“This could also be an opportunity to remove the need for processing and cleaning a lot of the waste and could allow for a more direct route for farmers straight to burning plants locally, thus saving on haulage costs,” Iain suggested.

Waste handlers on the rise

A new market is developing to handle plastic waste, with businesses springing up across Scotland, taking advantage of the increased need for farmers to dispose of their plastic. Ewan Johnston, Senior Consultant at SAC Consulting, Thainstone, has offered advice to farmers who are increasingly concerned by the build-up of waste on their farms.

“The best option for farmers is to enquire after waste recycling handlers in their area and to shop around for the right service which meets their individual needs. Depending on the outlet the waste handlers have, will determine what market suits different farmers. In some cases, it might suit farmers to transport their waste directly as opposed to arranging for collection.”

One of the longest and most established farm waste plastic recyclers in Scotland is Solway Recycling Ltd, in Dumfries, who have been in operation for over 25 years. They offer both drop-offs at their site and collections from numerous locations UK-wide.

Mr Johnston explained that one approach to support farmers to dispose of their waste efficiently would be more collaboration with collection providers to form central collection points for farmers.

“If waste handlers have one pick up point in a region it would not only reduce the travel time and distance for farmers but also stop collectors making numerous trips to farms to pick up small quantities of plastic,” he continued.

“Recycling companies would probably we willing to get on board as it would save on overall haulage costs and reduce their carbon footprint. There are already some local authorities who are taking agricultural plastic, which in theory could be mirrored across the country,” he suggested. “Farmers should contact their local authority for more information.”

Similar to Iain Birnie’s suggestion, Mr Johnston agreed that waste energy plants could be a viable option for waste disposal if markets for exporting waste are closing.

“Plastic could be used to generate energy and if this is done in an efficient way via gasification and not incineration, then there will be less fumes and you can capture the energy stored in the plastic.”

He said that future thinking will need to move in the direction of ‘reduce, reuse and recycle’ if we are to create a sustainable waste management plan for Scotland.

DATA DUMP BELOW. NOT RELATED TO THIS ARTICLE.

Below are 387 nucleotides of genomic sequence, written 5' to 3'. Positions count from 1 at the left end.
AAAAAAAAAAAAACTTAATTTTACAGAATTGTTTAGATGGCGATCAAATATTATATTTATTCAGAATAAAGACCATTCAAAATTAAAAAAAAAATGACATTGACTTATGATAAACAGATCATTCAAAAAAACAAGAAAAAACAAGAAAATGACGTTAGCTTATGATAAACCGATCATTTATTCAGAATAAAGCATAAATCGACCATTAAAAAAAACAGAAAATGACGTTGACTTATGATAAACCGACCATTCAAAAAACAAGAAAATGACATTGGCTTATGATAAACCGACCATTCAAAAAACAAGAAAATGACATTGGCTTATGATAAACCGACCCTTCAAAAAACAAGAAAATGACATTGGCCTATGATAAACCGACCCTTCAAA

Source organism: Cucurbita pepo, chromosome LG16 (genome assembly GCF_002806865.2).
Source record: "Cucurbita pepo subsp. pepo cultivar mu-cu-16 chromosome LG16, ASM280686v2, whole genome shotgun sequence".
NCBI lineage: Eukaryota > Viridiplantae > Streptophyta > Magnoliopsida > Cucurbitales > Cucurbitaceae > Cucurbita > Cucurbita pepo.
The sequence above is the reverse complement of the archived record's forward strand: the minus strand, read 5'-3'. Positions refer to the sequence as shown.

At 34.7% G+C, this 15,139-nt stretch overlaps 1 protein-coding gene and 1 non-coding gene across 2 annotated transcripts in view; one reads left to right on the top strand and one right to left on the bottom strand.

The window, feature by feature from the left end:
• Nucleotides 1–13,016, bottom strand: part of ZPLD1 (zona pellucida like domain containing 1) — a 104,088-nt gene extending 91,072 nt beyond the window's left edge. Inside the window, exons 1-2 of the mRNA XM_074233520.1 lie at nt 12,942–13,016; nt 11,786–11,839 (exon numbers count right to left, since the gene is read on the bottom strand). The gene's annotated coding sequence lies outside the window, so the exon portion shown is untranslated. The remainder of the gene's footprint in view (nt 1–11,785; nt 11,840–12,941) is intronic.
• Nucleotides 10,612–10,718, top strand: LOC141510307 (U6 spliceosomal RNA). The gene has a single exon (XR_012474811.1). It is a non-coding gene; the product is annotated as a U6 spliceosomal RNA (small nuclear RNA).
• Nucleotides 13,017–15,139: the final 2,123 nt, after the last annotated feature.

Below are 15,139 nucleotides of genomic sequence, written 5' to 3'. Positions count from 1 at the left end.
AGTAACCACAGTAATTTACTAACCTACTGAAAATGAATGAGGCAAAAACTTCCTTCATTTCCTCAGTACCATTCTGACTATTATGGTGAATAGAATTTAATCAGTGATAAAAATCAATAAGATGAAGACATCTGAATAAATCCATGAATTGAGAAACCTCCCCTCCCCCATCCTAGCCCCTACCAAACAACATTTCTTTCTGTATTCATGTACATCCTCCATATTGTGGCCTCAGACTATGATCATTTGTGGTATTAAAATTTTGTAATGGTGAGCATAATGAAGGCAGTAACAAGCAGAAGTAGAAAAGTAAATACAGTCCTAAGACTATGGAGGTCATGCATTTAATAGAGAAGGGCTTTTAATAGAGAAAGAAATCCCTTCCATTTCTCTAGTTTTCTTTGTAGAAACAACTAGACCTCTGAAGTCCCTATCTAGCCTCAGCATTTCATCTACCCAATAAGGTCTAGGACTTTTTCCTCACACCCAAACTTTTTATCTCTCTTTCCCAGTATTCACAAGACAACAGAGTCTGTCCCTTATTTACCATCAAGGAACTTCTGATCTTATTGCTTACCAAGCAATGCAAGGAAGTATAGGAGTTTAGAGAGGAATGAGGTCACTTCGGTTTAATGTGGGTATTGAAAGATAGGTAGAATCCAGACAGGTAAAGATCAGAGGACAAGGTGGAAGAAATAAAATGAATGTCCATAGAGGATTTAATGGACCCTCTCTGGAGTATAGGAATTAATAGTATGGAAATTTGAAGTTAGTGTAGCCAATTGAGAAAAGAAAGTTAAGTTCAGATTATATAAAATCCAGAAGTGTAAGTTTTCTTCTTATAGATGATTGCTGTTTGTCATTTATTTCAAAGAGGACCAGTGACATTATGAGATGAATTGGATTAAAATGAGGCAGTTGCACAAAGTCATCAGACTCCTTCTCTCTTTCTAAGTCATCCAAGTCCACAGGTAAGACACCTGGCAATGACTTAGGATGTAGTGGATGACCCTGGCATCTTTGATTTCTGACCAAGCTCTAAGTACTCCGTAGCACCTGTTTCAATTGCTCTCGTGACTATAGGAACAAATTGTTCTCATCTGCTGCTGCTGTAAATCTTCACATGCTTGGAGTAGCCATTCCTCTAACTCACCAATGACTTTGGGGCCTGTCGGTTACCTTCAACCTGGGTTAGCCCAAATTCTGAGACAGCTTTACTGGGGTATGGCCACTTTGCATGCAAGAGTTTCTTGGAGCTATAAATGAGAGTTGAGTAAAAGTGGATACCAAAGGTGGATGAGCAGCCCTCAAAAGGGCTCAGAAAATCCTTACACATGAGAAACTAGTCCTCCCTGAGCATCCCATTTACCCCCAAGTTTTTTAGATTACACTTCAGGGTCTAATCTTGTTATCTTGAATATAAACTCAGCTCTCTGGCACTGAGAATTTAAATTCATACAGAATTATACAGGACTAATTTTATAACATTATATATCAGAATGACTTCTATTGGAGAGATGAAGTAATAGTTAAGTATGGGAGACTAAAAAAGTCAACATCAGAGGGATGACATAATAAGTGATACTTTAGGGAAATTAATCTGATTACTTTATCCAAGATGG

“Simple messages need to be communicated to farmers via waste handling centres, explaining that they need to keep different plastics separate. Common examples include; net wrap from black plastic, feed and fertiliser bags, mineral tubs and agri chemical containers – which have to be triple rinsed,” he continued. “All of these different plastics have different markets and values, and if farmers can be encouraged to keep their waste as clean as possible there are more opportunities for forward marketing.

“Farmers can also look at ways of recycling their plastic back in to their own farming operation. There have been numerous cases of ingenious creations where farmers have created feed troughs out of plastic drums,” he commented. “When it comes to making silage bales, if they try to wilt it so it is as dry as possible – then this will reduce the number of bales that need to be made which in turn reduces quantity of plastic, especially if farmers are having to remove their plastic and are being charged on a weight basis.

“There is also a case for silage pits as an alternative to reducing the quantity of plastic, however, there are stringent SEPA standards that need to be met if silage pits are being built and utilised, and this won’t be suitable for everyone. SEPA rules allow farmers to hold waste on-farm for up to a year and up to three years if it is being held for recycling purposes,” Ewan concluded.

Until a firmer solution to the plastic crisis is developed, there is concern in the short term that plastic piles could become a haven for vermin. If farmers are going to store waste on-farm there needs to be effective controls in place to minimise this.

Mr Johnston is now facilitating a rural innovation support service group, which examines the uses of waste plastic on farm. Drawing on the discussions of around half a dozen farming members, they are looking at immediate ways in which to dispose of plastic but are also looking at longer term solutions.